• Fenced off 5 hectares (about 13 acres) with cattle fencing so 2 horses can graze. These are not ours, but we get to ride them.
  • New apricot trees grown from seed from our own trees.
  • Months of work in the vineyard pruning, tying, killing ants, fertilising and pruning again.
  • Replaced some fencing on the border with the public road and repaired lots of internal fencing.
  • Have taken up archery and took part in an archery competition – and we did not come last either!
  • Made a nice circle of friends both in the town and here in the country.
  • Moved into our partially completed house  in early December 2011 without electricity – which was connected on New Year’s Eve.
  • Edward and Naomi came to visit us for Christmas and the New Year – and Edward proposed to Naomi whilst walking high up in the Andes near El Sosneado – a wonderfully romantic location.
  • Adopted a wild cat who is now pregnant and about to give birth to kittens – and now we hope there will be no more holes nibbled by rodents in our melons.
  • Expanded the area covered by our woodland to create a ‘natural’ corner which is filling up with a wide selection of birds and animals.
  • Had fun and enjoyed ourselves on the farm not only working hard, but also taking time off to chill out too.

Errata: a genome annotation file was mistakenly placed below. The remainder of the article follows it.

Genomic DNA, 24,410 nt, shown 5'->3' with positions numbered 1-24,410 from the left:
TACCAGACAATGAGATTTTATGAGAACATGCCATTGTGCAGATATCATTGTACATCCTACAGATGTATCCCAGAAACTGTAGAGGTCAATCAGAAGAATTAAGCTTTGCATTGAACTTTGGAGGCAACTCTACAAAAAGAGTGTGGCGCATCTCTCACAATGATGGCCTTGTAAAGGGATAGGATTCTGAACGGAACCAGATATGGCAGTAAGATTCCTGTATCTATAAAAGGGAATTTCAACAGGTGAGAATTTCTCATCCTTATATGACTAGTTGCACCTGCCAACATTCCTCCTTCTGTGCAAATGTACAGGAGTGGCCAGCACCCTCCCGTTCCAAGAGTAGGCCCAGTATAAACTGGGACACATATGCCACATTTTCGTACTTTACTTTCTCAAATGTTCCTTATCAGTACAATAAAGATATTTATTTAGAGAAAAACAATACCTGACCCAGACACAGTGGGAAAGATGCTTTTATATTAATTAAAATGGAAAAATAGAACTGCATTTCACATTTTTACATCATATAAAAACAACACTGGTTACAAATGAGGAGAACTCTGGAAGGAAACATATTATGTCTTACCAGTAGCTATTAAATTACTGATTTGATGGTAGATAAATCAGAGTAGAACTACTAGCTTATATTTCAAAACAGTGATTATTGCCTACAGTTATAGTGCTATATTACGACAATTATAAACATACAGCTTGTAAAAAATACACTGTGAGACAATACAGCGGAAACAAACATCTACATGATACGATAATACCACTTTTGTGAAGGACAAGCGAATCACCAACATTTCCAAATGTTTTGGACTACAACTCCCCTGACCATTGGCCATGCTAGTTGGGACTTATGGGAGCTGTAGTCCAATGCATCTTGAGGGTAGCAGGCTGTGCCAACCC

• And the latest job completed – getting an antenna up for a wireless internet connection.

 

We all agree then, sting them for more money?

The horses

Digging the well for drinking water

Tiling the bathroom

Deepening the irrigation ditches

Weeding the vineyard

Electricity on the way to the farm

Broad beans and garlic in the organic kitchen garden

Edward and Naomi visit us – and get engaged 🙂

Chilling out

Grey leaf eared tree mouse in the woodland

-11 outside, nice and warm inside

Springtime

November has been a very busy and, at times, exciting month for us. As we pass further into spring time, more birds and insects appear on the farm as well as a surprise visit from a wild cat kitten (Geoffreys Ocelot or Gato Montés).

One of the many insects that appear in spring time

Earlier in the year we had decided to plant a cash crop to provide us with an income for the forthcoming season. So we
ploughed and prepared some ground and hand planted around 2000 melon seeds (honey dew) and butternut squash seeds, plus a couple of rows of sweetcorn and a part row of small, sweet, red peppers. An irrigation system was dug and after a week the first seedlings appeared –  and then some disappeared, thanks to the local hare population! Which means we will soon have to re-sow the ‘missing’ plants.

Watering the melon field before sowing